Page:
Immediately following birth baby rabbits are solely dependent on their mother. They are born naked. But at about 7 days, there is growth of hair and vitality of them. The eyes used to open after 10 days. The baby rabbits can lead their lives without mothers’ milk at about 21 days of age. The young should be removed from their mother not before 4th week. The doe should be removed from the cage. Foods like concentrates and grasses should be provided. The baby rabbits can chew and eat after 3 weeks of age. The does can be rebred provided the physical conditions of them are satisfactory in nature after one week of kindling.
6. Identification of Sex (Sexing)
Sexing is done at the time of weaning. The baby rabbit has to be placed on the hand and by the pressure of thumb and forefinger the sex organ is to be pushed on either side. In case of buck the penis will come out as a protruded mass having rounded tip. But, a slit will be located in case of Doe.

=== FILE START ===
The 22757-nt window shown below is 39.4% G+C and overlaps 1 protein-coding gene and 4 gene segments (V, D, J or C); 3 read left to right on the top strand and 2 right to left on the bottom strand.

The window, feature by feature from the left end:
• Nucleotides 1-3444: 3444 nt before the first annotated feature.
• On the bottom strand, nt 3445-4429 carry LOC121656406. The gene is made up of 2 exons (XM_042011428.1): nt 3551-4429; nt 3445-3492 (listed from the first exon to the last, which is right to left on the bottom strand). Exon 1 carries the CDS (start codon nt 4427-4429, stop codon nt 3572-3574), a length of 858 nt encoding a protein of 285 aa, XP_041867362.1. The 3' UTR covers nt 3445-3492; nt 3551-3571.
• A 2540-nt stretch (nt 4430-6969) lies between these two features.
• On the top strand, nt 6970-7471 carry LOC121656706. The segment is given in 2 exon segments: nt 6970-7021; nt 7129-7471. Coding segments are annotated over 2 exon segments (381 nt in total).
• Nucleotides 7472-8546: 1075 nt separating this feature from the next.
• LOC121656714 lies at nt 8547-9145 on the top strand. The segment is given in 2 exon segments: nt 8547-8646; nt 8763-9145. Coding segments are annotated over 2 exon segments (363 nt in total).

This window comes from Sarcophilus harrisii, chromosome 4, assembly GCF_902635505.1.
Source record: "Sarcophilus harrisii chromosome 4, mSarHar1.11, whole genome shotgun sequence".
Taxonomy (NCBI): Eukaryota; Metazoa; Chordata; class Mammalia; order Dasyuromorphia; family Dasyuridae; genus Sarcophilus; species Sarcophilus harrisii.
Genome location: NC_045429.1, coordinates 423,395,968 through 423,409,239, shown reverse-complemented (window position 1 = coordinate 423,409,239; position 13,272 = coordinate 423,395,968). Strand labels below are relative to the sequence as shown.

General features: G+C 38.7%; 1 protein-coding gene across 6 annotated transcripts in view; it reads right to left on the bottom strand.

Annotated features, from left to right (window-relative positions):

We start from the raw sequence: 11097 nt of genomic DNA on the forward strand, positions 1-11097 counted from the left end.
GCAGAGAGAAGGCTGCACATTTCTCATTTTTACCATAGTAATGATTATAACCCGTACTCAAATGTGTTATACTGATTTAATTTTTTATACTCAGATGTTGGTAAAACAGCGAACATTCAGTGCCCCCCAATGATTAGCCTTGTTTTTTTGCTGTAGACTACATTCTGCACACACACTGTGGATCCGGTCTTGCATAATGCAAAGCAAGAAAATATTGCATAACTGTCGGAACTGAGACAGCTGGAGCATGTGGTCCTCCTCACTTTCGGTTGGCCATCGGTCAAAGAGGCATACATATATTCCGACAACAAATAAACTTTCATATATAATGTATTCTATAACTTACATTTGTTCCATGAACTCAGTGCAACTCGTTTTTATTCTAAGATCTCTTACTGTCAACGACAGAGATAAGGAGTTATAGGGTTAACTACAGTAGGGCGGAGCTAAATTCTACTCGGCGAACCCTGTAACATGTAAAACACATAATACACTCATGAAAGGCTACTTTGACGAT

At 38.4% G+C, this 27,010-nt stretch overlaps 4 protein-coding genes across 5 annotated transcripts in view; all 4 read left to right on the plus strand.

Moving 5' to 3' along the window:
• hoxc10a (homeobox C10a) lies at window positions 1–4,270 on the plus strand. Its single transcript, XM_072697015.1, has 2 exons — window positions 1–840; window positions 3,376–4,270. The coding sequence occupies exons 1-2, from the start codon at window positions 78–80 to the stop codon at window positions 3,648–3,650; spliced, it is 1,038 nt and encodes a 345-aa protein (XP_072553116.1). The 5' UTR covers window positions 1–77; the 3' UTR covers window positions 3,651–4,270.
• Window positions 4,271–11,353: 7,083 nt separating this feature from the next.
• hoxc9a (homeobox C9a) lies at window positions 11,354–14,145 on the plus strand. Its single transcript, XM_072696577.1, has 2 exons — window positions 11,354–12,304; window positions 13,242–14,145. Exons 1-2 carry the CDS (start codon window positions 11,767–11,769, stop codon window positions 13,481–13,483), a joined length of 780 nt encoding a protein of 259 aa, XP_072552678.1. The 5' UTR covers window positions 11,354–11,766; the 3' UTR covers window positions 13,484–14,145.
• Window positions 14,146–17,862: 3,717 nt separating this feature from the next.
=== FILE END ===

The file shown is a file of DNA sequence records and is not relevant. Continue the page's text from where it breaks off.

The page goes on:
- The rabbits pregnancy is from 28 days (if young) up to 32 days if it is matured.
- When delivery time is near, the mother rabbit becomes jittery or upset — it scratches the floor of its pen, scatters or disarranges it, pulls it own fur, and lays it on her nest.
- At the time of delivery, the mother rabbit does not want to be disturbed. It becomes nervous, and so all disturbances must be avoided, like the presence of children, cats, dogs or others.
- Do not touch the small ones within the 24 hours after birth because when the mother rabbit senses that her kids have been touched, she will abandon them or eat them.
- If the small rabbits manifest restlessness, dissolve one-half (½) teaspoon Sulmet in a liter of water and let them drink this for 3 days. Terramycin powder will also do.
- After 10 days, the small ones will leave their nest and begin to eat vegetables; when these are three (3) weeks old, they will eat other foods.
- At this time, the mother rabbit can be mated again, and the small ones be fattened and eventually slaughtered — about five (5) months old. When raising rabbits, all important events must be noted, such as date of mating, delivery, nursing, first feeding of vegetables, and such others that will facilitate care.
More information available here: fao.org
sources: elgu2.ncc.gov.ph, thefarm.org, agritech.tnau.ac.in